There have thus been outlined rather broadly the more important objects, features and advantages of the invention in order that the detailed description thereof that follows may be better understood, and in order that the present contribution to the art may be better appreciated. There are, of course, additional features of the invention that will be described more fully hereinafter. Those skilled in the art will appreciate that the conception on which this disclosure is based may readily be utilized as the basis for the designing of other arrangements for carrying out the purposes of this invention. It is important, therefore, that this disclosure be regarded as including such equivalent arrangements as do not depart from the spirit and scope of the invention.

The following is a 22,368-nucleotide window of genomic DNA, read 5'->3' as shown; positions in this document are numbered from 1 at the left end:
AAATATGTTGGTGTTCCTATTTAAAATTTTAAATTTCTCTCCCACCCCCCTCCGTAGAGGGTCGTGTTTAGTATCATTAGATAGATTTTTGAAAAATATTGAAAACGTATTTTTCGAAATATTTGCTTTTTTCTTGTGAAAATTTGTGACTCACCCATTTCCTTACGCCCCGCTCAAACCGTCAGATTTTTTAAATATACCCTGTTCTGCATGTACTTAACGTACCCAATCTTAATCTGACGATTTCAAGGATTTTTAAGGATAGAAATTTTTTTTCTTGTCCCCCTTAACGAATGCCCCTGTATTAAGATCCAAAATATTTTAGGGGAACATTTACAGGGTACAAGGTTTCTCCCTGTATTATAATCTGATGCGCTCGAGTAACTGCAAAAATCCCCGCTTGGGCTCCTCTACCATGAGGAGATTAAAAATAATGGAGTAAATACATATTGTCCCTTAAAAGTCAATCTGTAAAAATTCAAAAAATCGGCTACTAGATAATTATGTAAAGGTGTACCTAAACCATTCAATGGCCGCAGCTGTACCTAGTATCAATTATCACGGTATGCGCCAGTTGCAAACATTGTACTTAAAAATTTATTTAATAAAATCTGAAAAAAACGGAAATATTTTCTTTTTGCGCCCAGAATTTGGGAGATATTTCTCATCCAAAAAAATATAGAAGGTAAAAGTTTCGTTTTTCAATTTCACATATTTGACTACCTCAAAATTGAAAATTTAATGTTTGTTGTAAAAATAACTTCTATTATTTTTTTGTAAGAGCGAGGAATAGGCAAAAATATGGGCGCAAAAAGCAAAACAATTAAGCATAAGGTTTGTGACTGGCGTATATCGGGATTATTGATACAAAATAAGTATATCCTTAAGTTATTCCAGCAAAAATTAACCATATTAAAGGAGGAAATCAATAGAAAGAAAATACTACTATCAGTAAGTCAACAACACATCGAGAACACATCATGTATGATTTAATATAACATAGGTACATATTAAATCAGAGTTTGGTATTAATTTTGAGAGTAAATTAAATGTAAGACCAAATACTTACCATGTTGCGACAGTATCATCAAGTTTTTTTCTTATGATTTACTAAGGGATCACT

An embodiment of the invention has been chosen for purposes of illustration and description, and is shown in the accompanying drawings forming a part of the specification, wherein:
FIG. 1 shows a schematic circuit diagram of the electronics of an Anger-type scintillation camera incorporating dual integrator circuitry in accordance with the invention;
FIG. 2 is a detailed schematic circuit diagram of the integrator elements A12, A13 and A14 of FIG. 1; and
FIG. 3 is a detailed schematic circuit diagram of the integrator element A26 of FIG. 1.
FIG. 4 is a schematic diagram of prior art integrator elements corresponding to the elements A12, A13 and A14 of FIG. 1.